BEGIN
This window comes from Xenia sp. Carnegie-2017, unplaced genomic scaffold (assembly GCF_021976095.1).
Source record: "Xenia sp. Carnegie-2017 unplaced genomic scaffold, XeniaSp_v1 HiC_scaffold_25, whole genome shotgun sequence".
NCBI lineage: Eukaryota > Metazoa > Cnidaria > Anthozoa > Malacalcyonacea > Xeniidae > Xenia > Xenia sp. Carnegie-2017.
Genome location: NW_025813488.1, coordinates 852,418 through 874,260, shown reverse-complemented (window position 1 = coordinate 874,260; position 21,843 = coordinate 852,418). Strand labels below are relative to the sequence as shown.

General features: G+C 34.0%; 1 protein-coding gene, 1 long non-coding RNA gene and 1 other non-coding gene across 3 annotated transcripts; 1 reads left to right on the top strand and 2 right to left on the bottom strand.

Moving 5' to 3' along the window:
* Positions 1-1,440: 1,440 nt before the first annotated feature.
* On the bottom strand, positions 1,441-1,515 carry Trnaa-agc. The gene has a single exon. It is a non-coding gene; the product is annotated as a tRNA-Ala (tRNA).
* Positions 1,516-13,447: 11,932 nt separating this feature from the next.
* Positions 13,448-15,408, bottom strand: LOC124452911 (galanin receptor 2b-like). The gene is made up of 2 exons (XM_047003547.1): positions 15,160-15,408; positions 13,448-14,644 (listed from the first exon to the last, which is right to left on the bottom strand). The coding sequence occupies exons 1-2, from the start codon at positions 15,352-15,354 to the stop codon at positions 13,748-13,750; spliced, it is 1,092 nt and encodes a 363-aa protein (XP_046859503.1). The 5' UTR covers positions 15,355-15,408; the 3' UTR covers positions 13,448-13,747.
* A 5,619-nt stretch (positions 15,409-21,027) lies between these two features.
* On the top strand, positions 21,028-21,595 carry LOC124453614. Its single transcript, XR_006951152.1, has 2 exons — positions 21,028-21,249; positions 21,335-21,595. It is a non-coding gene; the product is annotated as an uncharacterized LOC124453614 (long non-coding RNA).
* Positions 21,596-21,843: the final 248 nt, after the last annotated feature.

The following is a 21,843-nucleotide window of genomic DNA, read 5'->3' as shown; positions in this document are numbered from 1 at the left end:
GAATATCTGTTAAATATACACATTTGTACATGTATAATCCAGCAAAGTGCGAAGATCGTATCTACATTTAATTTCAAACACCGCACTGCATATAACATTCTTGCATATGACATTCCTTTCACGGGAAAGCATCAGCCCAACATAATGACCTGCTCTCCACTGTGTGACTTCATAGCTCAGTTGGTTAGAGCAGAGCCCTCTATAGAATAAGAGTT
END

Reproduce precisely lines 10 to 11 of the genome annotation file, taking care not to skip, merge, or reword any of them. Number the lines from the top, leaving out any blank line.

* Positions 13,448-15,408, bottom strand: LOC124452911 (galanin receptor 2b-like). The gene is made up of 2 exons (XM_047003547.1): positions 15,160-15,408; positions 13,448-14,644 (listed from the first exon to the last, which is right to left on the bottom strand). The coding sequence occupies exons 1-2, from the start codon at positions 15,352-15,354 to the stop codon at positions 13,748-13,750; spliced, it is 1,092 nt and encodes a 363-aa protein (XP_046859503.1). The 5' UTR covers positions 15,355-15,408; the 3' UTR covers positions 13,448-13,747.
* A 5,619-nt stretch (positions 15,409-21,027) lies between these two features.